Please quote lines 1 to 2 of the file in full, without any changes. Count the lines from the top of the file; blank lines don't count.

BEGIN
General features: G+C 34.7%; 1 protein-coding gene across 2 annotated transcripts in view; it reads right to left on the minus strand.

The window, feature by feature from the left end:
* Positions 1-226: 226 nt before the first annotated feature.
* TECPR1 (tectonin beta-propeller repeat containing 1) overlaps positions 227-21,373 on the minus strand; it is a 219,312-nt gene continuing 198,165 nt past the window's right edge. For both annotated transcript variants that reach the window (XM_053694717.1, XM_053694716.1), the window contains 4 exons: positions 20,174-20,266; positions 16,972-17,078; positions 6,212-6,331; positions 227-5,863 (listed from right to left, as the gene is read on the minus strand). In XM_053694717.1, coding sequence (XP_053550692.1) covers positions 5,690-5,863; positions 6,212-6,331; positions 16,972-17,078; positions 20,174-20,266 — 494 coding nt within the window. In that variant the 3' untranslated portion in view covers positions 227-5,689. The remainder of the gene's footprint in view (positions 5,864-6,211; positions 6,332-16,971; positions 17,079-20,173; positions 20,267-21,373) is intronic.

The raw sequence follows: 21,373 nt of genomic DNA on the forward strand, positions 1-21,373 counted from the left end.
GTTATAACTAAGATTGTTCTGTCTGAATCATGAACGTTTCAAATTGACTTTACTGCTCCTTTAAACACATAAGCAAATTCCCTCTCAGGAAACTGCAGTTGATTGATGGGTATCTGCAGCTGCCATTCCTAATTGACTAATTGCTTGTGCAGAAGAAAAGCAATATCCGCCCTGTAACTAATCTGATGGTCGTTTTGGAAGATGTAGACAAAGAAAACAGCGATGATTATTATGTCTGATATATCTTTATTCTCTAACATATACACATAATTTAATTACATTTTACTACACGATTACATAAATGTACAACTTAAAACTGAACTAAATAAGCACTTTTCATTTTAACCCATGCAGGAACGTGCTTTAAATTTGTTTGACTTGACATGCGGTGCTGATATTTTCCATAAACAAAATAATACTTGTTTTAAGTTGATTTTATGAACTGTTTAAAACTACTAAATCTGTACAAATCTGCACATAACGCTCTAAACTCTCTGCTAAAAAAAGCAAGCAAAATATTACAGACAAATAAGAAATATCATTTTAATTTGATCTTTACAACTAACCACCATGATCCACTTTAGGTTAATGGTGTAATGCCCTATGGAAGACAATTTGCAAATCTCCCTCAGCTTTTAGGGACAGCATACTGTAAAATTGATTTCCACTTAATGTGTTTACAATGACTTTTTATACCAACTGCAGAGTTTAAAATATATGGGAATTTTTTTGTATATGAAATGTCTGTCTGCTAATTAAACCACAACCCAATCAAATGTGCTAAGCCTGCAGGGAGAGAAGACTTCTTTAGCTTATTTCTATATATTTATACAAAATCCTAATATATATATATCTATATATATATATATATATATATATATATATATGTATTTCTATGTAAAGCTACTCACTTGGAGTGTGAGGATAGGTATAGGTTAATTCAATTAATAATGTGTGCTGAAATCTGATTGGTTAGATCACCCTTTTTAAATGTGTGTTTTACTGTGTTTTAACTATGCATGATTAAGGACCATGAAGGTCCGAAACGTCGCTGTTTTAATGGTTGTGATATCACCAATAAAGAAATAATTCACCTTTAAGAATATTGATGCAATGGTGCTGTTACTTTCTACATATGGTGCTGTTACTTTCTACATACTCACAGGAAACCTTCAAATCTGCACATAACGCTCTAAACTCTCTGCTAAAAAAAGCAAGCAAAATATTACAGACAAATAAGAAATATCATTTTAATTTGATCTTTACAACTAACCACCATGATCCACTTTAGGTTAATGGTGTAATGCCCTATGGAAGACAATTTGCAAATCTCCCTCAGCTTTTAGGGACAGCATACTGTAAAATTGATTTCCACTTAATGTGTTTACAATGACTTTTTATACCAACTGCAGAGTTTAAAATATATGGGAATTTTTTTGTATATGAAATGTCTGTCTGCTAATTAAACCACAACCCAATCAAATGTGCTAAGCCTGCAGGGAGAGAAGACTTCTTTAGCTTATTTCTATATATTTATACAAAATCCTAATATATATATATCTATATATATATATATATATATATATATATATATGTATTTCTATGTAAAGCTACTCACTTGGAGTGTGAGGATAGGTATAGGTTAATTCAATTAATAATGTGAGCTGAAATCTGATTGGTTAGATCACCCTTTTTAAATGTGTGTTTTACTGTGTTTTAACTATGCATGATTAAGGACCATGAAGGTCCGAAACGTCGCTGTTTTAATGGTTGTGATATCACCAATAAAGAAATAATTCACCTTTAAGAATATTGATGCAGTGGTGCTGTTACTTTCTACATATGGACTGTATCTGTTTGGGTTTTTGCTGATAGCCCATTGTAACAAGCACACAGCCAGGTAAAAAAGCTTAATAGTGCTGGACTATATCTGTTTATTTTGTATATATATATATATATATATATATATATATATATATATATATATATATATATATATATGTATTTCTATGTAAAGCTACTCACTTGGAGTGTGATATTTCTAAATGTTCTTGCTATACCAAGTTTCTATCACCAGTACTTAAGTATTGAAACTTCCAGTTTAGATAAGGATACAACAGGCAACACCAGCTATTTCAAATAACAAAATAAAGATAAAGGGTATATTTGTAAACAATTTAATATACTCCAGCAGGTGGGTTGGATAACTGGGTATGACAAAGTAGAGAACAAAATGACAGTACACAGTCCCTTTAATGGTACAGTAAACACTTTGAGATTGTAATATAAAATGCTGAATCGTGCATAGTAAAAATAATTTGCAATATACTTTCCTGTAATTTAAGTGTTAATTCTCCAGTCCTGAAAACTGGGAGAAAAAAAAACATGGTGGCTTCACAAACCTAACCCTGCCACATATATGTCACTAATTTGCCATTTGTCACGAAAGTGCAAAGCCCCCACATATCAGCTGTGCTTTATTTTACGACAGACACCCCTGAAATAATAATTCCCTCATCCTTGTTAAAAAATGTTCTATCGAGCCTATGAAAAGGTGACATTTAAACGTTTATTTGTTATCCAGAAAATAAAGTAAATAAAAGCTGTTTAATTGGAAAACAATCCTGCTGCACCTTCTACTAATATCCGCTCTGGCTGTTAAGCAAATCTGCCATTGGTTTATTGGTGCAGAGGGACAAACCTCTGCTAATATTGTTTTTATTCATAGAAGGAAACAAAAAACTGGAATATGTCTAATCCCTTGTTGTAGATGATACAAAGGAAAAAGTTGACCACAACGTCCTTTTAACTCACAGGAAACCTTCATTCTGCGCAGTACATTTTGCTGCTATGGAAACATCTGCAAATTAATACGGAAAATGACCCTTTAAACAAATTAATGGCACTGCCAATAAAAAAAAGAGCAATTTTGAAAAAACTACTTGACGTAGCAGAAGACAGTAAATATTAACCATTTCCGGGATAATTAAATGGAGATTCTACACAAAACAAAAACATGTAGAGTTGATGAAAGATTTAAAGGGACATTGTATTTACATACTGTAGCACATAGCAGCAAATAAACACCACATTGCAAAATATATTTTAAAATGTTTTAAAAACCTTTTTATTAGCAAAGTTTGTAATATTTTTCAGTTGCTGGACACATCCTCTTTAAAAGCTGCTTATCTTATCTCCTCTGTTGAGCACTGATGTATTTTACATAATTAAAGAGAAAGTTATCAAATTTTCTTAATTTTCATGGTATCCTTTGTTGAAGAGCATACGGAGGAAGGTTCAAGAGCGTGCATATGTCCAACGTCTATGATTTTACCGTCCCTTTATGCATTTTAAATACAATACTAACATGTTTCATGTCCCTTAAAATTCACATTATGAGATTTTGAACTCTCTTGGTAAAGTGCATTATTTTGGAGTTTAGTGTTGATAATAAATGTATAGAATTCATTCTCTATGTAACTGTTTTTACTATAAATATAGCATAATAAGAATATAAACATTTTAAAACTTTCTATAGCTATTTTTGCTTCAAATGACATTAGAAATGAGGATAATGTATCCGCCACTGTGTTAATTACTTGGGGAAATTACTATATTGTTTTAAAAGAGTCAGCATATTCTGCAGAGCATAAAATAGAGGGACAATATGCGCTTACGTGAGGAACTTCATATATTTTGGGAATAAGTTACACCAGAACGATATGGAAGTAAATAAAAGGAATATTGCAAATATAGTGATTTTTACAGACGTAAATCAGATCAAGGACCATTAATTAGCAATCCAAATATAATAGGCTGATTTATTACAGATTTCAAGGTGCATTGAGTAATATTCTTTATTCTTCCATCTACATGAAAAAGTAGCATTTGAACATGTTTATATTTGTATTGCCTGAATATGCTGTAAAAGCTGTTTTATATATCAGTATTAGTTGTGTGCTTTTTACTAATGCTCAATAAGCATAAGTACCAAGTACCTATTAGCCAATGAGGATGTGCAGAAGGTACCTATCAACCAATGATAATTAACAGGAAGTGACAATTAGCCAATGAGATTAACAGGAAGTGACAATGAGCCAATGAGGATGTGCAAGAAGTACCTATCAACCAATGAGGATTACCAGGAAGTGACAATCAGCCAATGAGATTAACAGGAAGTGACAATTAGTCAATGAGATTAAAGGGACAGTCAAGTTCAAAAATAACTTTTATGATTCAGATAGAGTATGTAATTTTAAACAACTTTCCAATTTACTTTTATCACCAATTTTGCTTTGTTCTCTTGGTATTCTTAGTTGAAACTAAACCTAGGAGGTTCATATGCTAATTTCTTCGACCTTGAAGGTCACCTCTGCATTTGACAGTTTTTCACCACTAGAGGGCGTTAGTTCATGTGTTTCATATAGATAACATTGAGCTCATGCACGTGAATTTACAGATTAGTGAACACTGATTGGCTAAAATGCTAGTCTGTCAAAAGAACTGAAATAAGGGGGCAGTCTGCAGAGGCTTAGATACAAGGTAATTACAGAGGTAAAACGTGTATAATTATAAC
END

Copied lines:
General features: G+C 34.7%; 1 protein-coding gene across 2 annotated transcripts in view; it reads right to left on the minus strand.

The window, feature by feature from the left end: